Alex Cooley returns and shares that the goals in Washington State and the city of Seattle are the same as they’ve been for the last two years. This is the third year running where we’re discussing delivery and consumption. Testing protocols and standards have changed and remain an evolving reality. We’re now up to the basic questions of how are the regulations that have been put in place affecting business. Which brings us to taxes- that’s the large looming issue du jour. The excise tax is now 37% which is actually lower than it was. But that’s still astronomically high. On top of that, local and state taxes-which in Seattle add up to 10.1%- need to be paid. Competing with the black market is tough if you’ve got a 47% surcharge.
Michael Bronstein returns to discuss the fact that he sees the state legislature of New Jersey legalizing adult-use cannabis within 2018. Governor Murphy campaigned on the issue and there’s no question where he stands as far as support. That said, there’s not necessarily agreement on a timeline. What Michael does know is that the New Jersey State Senate President is for it and wants legal cannabis adopted. There’s more of a question in the House. Michael further notes that important bridges have to be built, just like on any legislative agenda. In his view the ultimate legislation must of course speak to licenses and product availability and may also speak to social justice. On product, the lesson has been learned from New York and he feels that there will be flower available in New Jersey.
Nick Kovacavitch joins us and shares his background in college basketball and how he takes lessons learned on the court to the board room. Lesson one as he says is figuring out how to work together. While you can develop deep relationships on a team, you don’t have to necessarily like everyone as long as you’re all committed to the same goal. You’re all working for the same purpose. Work together to benefit those who have specific skills and put them in a position to succeed. None of that is different in business. The competitive nature of sports is also hard to get away from in business. Recorded at MJBizCon, Nick notes that his competitive spirit has him wanting to compete and win. But he balances that gut response with the fact that the cannabis industry must have collaboration and will have consolidation.
Dr. Rachel Knox returns and as a commissioner on the Oregon Cannabis Commission. Medical Marijuana has been in existence since 1998 in Oregon and was originally overseen by the Health Authority. With the onset of Adult Use cannabis in the state, Oregon’s Governor Brown sought to ensure that the medical marijuana program was well structured and well run and at the forefront of cannabis research, so she developed the Commission to oversee it. She looked for capable and committed folks like Rachel and two other doctors, a patient representative, and regulators from both the Health Authority and from the OLCC who oversee adult use. The goal is to ensure that the program is robust, features patient advocacy and is focused on further research in Oregon.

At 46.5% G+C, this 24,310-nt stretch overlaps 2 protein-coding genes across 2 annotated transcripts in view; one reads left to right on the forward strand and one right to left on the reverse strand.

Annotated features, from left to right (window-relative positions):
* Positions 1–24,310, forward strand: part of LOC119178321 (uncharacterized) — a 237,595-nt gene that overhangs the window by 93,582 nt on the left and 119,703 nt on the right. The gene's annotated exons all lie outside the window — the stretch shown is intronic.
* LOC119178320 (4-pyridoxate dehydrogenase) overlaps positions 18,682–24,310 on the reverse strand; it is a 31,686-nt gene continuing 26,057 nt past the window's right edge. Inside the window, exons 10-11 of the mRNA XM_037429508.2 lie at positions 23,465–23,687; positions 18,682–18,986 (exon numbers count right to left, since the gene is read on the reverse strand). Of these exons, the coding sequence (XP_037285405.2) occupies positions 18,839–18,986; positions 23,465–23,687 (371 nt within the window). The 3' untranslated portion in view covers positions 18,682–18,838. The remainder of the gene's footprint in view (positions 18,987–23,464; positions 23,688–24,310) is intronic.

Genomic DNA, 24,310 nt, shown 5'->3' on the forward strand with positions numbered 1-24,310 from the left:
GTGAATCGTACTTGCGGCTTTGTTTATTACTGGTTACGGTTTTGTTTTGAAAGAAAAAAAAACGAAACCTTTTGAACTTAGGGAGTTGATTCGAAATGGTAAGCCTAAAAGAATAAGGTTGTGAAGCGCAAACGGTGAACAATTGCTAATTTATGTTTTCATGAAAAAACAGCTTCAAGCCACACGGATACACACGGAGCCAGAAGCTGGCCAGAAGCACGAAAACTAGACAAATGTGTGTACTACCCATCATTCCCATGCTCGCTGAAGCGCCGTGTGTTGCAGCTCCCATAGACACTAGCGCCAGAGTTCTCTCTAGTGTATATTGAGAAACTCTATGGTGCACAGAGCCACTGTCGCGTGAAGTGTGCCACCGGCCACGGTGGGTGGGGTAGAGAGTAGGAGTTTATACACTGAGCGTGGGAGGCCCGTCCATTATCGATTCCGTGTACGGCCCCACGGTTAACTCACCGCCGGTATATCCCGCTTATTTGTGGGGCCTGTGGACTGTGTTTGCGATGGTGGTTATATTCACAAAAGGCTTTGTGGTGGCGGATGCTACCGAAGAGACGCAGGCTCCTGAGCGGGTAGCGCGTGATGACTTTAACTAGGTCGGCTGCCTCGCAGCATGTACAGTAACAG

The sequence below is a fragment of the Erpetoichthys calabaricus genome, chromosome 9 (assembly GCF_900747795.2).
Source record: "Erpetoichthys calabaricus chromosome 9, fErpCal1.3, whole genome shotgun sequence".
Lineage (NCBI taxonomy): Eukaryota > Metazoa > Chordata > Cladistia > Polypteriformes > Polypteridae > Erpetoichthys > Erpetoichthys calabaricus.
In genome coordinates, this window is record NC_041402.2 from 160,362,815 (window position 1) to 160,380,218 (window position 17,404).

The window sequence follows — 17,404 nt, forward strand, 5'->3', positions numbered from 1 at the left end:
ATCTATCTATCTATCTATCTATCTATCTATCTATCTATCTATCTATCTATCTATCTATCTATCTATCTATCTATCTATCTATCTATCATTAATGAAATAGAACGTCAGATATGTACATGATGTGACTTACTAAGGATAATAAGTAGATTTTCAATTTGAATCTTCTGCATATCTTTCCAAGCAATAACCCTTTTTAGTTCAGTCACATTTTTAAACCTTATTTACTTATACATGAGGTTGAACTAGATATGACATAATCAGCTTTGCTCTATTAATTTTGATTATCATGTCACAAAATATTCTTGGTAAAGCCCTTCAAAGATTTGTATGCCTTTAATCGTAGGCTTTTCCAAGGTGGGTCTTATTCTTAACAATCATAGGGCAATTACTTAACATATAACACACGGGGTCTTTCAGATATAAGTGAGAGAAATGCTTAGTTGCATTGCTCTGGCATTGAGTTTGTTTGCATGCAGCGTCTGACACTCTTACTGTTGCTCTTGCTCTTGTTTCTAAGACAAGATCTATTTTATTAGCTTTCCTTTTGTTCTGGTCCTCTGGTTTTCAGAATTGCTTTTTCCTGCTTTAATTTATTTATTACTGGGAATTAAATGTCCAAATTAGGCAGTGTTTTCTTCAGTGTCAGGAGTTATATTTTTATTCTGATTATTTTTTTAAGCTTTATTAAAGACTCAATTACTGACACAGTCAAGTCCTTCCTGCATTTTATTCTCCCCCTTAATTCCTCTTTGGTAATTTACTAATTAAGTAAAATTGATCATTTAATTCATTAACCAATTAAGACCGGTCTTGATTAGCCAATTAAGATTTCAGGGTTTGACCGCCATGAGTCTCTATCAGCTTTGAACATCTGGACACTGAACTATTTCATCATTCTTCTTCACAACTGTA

Recorded on the day of the Cole & Ogden Memo’s rescission, Jonathan Blanks from the Cato Institute joins us and shares that from his vantage point, the Sessions Memo reverses a very sane practice of limiting the federal government’s power to intervene in state legal cannabis. In his words “the people of Colorado think we’ve spent too much money, wasted too much energy and jailed entirely too many people for smoking marijuana, so we’re not gonna do it any more, the federal government shouldn’t come in and interfere with that." So that puts us in a place where the voters asked for legal cannabis but instead of tax dollars from that industry going back to building that community, that communities tax dollars are being used in enforcement against the very will of we the people.
Dot Colagiovanni joins us and shares that she’s got a PhD in toxicology which she put to use in the biotech industry for 20 years until she became disillusioned with the FDA working slowly but also hedge funds coming in to biotech and driving decision making as opposed to the science. She wanted to bring medicine to market sooner at the same time as her son had to have a liver transplant. During the wait to find a liver, Dot wanted to be present and so she and she alone self medicated with cannabis after her son went to bed. She had never utilized cannabis medically and she says, cannabis helped her cope. She put two and two together and realized the cannabis industry was where she needed to be.
Comedy duo...and twins, the Lucas Brothers join us and share that there was an easy transition from being quiet off stage to being quiet onstage. Kenny and Keith were on their way to being lawyers until they realized that they hated it. And of course stand-up comedy was the next best option. From Newark, NJ which they pronounce like Pork…from Newark they separated for the only time going to Duke and NYU respectively which precipitated them coming back together and staying that way. As it’s said, comedians are today’s philosophers so we find our way to discussing the relationship of women to men and vice versa. We discuss how economics and race have played into our current global geopolitical construct. And we do discuss thoughts on the proliferation, growth and acceptance of cannabis.